FLAGSTAFF, Ariz. (AP) — Northern Arizona University paid more than $40,000 in travel expenses for President Rita Cheng and her husband that did not comply with university policies, according to a state audit.
The Arizona Auditor General released the report Friday citing Cheng spent more than $30,000 on business- and first-class airplane tickets to Russia last year plus additional replacement tickets, The Arizona Republic reported.
The trip included meetings with university and government officials such as the U.S. ambassador to Russia, but did not say what the trip was for, university officials said.
The university did not follow travel policies established by the Arizona Board of Regents or the Flagstaff university and put public money at risk, the report said.
“At no time were public monies at risk of misuse in our review,” said Wendy Swartz, associate vice president for the NAU Comptroller’s Office. “The report demonstrates a need for additional training.”
The Northern Arizona University Foundation reimbursed the university $37,785 to cover the airfare to Russia, Tom Cheng’s airfare to Israel, Russian visas, early check-in fees, valet parking and room service after the university discovered the results of the audit in November, university officials said.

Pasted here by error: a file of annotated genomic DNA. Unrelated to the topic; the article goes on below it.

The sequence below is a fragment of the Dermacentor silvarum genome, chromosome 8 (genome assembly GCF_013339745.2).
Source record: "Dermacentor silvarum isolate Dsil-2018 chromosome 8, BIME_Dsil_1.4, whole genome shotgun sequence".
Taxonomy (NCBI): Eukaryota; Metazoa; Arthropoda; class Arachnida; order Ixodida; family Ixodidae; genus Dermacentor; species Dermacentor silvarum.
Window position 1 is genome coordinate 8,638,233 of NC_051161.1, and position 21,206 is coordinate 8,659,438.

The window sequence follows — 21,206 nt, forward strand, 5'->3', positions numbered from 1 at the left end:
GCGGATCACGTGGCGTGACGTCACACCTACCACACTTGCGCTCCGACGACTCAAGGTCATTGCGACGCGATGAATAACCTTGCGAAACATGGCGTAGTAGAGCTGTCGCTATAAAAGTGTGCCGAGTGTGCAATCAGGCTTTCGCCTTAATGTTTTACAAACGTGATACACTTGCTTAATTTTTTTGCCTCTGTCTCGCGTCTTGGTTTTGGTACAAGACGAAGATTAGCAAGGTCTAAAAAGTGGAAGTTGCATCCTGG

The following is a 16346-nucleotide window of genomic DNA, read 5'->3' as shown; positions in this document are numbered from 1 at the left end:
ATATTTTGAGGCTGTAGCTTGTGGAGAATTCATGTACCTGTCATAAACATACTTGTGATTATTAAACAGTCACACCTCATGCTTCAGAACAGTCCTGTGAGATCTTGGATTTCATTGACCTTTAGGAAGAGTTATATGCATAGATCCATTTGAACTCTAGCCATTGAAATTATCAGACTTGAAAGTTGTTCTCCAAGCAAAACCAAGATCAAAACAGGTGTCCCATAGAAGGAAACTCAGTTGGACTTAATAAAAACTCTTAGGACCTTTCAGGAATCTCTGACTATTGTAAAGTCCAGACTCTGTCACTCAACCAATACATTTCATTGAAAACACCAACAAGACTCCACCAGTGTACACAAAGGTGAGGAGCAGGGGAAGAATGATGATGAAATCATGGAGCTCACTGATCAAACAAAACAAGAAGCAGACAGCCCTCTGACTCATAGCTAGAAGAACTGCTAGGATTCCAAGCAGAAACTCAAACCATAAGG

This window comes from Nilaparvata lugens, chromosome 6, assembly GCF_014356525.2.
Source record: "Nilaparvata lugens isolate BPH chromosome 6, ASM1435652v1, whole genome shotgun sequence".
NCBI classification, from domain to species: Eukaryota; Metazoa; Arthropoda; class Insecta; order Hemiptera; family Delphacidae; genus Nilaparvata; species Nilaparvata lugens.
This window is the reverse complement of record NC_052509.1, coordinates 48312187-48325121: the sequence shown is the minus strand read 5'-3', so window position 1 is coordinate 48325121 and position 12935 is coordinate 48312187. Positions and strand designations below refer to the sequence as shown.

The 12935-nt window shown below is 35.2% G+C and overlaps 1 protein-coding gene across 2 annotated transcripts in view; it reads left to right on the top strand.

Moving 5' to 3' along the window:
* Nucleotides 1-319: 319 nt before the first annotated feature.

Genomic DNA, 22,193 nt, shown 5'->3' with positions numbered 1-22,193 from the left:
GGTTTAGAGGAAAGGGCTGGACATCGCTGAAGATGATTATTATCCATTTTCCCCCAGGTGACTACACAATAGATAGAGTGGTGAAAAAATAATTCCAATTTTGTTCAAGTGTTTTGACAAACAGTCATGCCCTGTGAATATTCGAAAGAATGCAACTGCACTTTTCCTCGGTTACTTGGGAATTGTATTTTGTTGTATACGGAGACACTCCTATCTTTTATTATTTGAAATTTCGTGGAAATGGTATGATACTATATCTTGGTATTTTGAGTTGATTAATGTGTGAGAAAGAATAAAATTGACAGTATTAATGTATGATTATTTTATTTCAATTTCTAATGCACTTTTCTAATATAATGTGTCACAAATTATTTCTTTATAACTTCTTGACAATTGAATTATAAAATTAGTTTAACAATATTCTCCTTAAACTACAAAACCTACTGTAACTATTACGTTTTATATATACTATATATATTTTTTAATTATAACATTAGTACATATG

Tom Cheng’s trip to Israel included a $5,862 round-trip business-class ticket despite the event sponsor offering to pay for coach airfare for both the president and her husband, the report said. The president also reimbursed the university $179 for a duplicate hotel stay, the report said.
University officials believed they were following all policies and were unaware they were not properly documenting expenses, officials said.
The audit recommended improving review and documentation procedures and that all exceptions to travel policies should be pre-approved in writing, the audit said.
Each of the trips mentioned by the audit had a public purpose of “further advancing the institutional mission of the university,” NAU Chief Financial Officer Bjorn Flugstad said. The trips led to “demonstrable results” such as enrolling new students or creating new visiting scholar programs, he said.